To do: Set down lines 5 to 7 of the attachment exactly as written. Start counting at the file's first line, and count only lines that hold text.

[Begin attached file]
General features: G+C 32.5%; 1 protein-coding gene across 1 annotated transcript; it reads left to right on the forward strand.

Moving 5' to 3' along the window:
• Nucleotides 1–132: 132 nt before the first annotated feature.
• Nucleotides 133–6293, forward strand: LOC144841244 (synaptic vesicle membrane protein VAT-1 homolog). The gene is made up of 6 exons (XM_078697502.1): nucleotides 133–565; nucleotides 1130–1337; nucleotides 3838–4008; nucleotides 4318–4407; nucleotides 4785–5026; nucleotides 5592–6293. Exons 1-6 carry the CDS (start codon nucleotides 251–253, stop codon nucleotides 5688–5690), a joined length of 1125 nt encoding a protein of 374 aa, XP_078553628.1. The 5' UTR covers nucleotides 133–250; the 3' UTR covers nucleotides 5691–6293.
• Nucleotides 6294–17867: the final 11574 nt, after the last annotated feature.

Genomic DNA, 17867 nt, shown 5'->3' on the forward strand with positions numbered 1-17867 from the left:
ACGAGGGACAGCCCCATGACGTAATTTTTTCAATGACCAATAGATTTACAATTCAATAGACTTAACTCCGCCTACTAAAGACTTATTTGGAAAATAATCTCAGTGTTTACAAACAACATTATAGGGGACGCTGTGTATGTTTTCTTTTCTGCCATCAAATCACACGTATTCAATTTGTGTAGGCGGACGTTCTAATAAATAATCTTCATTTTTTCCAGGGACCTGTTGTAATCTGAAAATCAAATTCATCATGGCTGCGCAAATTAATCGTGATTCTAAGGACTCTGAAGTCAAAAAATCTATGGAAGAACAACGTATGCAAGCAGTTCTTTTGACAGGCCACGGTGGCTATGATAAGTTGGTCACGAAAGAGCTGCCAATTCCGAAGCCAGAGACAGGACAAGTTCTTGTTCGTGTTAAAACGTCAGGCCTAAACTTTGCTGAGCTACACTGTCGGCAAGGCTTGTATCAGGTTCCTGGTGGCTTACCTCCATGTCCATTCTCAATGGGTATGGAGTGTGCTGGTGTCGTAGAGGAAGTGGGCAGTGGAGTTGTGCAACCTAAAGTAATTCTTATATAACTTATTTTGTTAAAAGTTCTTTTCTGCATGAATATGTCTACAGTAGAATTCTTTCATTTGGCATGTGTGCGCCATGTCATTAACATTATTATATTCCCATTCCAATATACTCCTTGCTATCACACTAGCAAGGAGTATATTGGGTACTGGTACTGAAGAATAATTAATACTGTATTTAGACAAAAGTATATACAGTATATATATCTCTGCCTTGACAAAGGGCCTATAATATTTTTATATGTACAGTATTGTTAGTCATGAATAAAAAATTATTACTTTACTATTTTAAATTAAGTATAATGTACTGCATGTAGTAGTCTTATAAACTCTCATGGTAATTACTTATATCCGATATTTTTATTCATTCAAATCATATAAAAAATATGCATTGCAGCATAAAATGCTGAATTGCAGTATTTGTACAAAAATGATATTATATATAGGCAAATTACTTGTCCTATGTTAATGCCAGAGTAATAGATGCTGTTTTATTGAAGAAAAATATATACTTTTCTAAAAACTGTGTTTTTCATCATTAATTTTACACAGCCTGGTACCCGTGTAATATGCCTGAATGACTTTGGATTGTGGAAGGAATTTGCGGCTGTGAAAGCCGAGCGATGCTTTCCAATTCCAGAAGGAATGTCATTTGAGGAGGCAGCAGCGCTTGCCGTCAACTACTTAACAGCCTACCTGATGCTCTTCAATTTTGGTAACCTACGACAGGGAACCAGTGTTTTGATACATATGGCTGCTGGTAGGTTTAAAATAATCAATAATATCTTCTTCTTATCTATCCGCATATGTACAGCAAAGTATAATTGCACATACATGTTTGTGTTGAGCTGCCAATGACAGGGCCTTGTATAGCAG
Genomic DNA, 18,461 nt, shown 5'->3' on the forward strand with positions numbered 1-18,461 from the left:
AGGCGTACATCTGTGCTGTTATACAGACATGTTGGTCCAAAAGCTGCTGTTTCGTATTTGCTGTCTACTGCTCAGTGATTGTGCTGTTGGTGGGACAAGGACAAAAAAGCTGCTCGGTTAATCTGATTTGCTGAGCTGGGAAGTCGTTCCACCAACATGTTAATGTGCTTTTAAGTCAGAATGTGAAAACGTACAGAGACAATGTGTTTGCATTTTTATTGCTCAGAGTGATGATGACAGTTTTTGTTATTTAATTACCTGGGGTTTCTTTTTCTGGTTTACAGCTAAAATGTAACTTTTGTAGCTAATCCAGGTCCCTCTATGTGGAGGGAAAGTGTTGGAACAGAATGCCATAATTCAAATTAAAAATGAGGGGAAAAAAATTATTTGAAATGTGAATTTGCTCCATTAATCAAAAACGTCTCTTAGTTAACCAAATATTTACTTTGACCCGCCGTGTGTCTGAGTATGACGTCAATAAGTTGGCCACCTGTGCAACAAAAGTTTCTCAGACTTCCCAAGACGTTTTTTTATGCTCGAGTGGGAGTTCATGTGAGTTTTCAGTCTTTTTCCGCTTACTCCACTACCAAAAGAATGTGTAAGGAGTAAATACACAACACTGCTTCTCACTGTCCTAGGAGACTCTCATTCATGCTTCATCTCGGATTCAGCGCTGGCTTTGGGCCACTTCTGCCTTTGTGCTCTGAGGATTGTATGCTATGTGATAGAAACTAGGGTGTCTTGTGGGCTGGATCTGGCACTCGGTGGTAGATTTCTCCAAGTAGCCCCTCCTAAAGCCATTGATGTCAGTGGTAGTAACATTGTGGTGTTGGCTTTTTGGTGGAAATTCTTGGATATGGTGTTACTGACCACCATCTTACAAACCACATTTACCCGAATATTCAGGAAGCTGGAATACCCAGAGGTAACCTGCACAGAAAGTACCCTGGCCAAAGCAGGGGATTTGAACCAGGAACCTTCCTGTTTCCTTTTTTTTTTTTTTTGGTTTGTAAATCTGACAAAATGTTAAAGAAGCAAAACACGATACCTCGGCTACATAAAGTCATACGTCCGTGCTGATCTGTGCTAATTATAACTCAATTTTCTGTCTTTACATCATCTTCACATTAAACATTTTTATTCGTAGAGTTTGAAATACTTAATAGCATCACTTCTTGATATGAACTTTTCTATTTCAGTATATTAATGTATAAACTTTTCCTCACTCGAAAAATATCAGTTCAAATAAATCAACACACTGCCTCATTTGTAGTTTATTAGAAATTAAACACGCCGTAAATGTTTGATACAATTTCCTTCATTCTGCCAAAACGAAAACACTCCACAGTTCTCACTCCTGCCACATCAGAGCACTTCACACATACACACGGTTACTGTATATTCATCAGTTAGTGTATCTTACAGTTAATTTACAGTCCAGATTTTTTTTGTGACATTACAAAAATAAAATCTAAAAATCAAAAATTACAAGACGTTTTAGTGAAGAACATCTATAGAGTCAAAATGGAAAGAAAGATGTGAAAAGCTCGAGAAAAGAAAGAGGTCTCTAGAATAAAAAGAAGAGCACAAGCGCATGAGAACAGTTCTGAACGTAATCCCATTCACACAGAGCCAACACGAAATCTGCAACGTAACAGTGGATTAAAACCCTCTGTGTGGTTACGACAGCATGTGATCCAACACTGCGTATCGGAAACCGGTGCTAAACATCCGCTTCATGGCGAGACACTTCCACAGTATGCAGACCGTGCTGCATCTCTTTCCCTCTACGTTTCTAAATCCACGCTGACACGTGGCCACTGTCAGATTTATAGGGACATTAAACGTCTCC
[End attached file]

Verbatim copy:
• Nucleotides 6294–17867: the final 11574 nt, after the last annotated feature.

Genomic DNA, 17867 nt, shown 5'->3' on the forward strand with positions numbered 1-17867 from the left:
ACGAGGGACAGCCCCATGACGTAATTTTTTCAATGACCAATAGATTTACAATTCAATAGACTTAACTCCGCCTACTAAAGACTTATTTGGAAAATAATCTCAGTGTTTACAAACAACATTATAGGGGACGCTGTGTATGTTTTCTTTTCTGCCATCAAATCACACGTATTCAATTTGTGTAGGCGGACGTTCTAATAAATAATCTTCATTTTTTCCAGGGACCTGTTGTAATCTGAAAATCAAATTCATCATGGCTGCGCAAATTAATCGTGATTCTAAGGACTCTGAAGTCAAAAAATCTATGGAAGAACAACGTATGCAAGCAGTTCTTTTGACAGGCCACGGTGGCTATGATAAGTTGGTCACGAAAGAGCTGCCAATTCCGAAGCCAGAGACAGGACAAGTTCTTGTTCGTGTTAAAACGTCAGGCCTAAACTTTGCTGAGCTACACTGTCGGCAAGGCTTGTATCAGGTTCCTGGTGGCTTACCTCCATGTCCATTCTCAATGGGTATGGAGTGTGCTGGTGTCGTAGAGGAAGTGGGCAGTGGAGTTGTGCAACCTAAAGTAATTCTTATATAACTTATTTTGTTAAAAGTTCTTTTCTGCATGAATATGTCTACAGTAGAATTCTTTCATTTGGCATGTGTGCGCCATGTCATTAACATTATTATATTCCCATTCCAATATACTCCTTGCTATCACACTAGCAAGGAGTATATTGGGTACTGGTACTGAAGAATAATTAATACTGTATTTAGACAAAAGTATATACAGTATATATATCTCTGCCTTGACAAAGGGCCTATAATATTTTTATATGTACAGTATTGTTAGTCATGAATAAAAAATTATTACTTTACTATTTTAAATTAAGTATAATGTACTGCATGTAGTAGTCTTATAAACTCTCATGGTAATTACTTATATCCGATATTTTTATTCATTCAAATCATATAAAAAATATGCATTGCAGCATAAAATGCTGAATTGCAGTATTTGTACAAAAATGATATTATATATAGGCAAATTACTTGTCCTATGTTAATGCCAGAGTAATAGATGCTGTTTTATTGAAGAAAAATATATACTTTTCTAAAAACTGTGTTTTTCATCATTAATTTTACACAGCCTGGTACCCGTGTAATATGCCTGAATGACTTTGGATTGTGGAAGGAATTTGCGGCTGTGAAAGCCGAGCGATGCTTTCCAATTCCAGAAGGAATGTCATTTGAGGAGGCAGCAGCGCTTGCCGTCAACTACTTAACAGCCTACCTGATGCTCTTCAATTTTGGTAACCTACGACAGGGAACCAGTGTTTTGATACATATGGCTGCTGGTAGGTTTAAAATAATCAATAATATCTTCTTCTTATCTATCCGCATATGTACAGCAAAGTATAATTGCACATACATGTTTGTGTTGAGCTGCCAATGACAGGGCCTTGTATAGCAG